“The world is changing at such a rapid rate that it’s turning us all into amateurs. Even for professionals, the best way to flourish is to retain an amateur’s spirit and embrace uncertainty and the unknown.” Austin Kleon
There is an ever-growing trend toward creating digital illustration. Some of the tools on the market make it easy to seamlessly merge the traditional and digital worlds together. It’s getting more difficult to determine whether something is hand or computer generated. If you are a purist – I feel your pain. But digital illustrations are becoming more abundant as technology develops to allow for more traditional–looking or unique-looking renderings. Let’s face it – there are a lot of tricks and effects that you can accomplish digitally that would either be impossible, or take forever to do manually.
So if you want to embrace the digital side, where do you start?
he next step is obtaining graphic software. Adobe Photoshop is used by many in the industry. There of course are other products such as artRage, CorelDRAW, Manga Studio and Inkscape – to name a few. You can usually download a trial version of the software and test these products out before committing to anything.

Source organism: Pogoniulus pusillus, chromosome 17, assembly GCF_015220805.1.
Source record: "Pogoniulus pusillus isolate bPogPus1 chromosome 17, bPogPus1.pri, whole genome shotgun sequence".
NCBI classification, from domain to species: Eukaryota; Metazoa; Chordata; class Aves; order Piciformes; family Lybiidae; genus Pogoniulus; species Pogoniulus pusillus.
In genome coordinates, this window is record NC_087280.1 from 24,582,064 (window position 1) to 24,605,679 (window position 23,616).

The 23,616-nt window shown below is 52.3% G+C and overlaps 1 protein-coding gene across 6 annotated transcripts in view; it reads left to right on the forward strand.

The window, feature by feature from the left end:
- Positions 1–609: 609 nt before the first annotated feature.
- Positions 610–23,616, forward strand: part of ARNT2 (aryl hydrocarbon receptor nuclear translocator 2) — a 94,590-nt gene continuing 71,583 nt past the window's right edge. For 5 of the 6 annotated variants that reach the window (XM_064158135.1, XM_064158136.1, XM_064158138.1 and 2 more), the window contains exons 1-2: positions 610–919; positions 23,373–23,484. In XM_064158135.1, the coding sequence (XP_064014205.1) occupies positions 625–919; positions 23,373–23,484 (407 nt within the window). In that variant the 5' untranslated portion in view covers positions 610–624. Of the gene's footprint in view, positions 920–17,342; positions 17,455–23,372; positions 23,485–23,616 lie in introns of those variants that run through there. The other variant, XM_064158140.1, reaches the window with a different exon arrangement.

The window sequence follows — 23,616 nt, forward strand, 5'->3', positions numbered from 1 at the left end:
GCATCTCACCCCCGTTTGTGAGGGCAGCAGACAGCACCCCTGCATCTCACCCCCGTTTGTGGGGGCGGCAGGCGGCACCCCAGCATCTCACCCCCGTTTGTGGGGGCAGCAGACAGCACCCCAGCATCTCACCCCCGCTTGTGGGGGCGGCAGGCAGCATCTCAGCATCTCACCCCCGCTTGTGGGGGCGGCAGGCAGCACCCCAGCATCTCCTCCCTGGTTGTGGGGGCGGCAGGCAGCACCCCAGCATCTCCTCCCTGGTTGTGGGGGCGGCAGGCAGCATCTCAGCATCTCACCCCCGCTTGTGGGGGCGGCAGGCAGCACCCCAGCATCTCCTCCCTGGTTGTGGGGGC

In the end, it’s a personal choice of what works best for you, tour artistic needs and your budget. If you purchase a new Wacom tablet, the pro versions come with software. If you are a student, or with a non-profit organization, check out Studica for deals on tablets and software.
There are many digital paint brushes that are now available. Many brushes are free to download and import into your graphic software (check out You the designer: Brushes).
Once you are set up with your tools, there are great tutorials such as Neil Fontaine’s digital painting video tutorial for beginners, and Skillshare's Illustration tutorials. Once you master one program you’ll find similarities between other programs as far as icons, and use of terminology. This makes learning other programs easier as you build on your skills.
The thing to remember is that learning new techniques is constant. The digital world is fast-changing. The upside is that things are getting faster and easier to do.
If you liked this blog post, you may also like: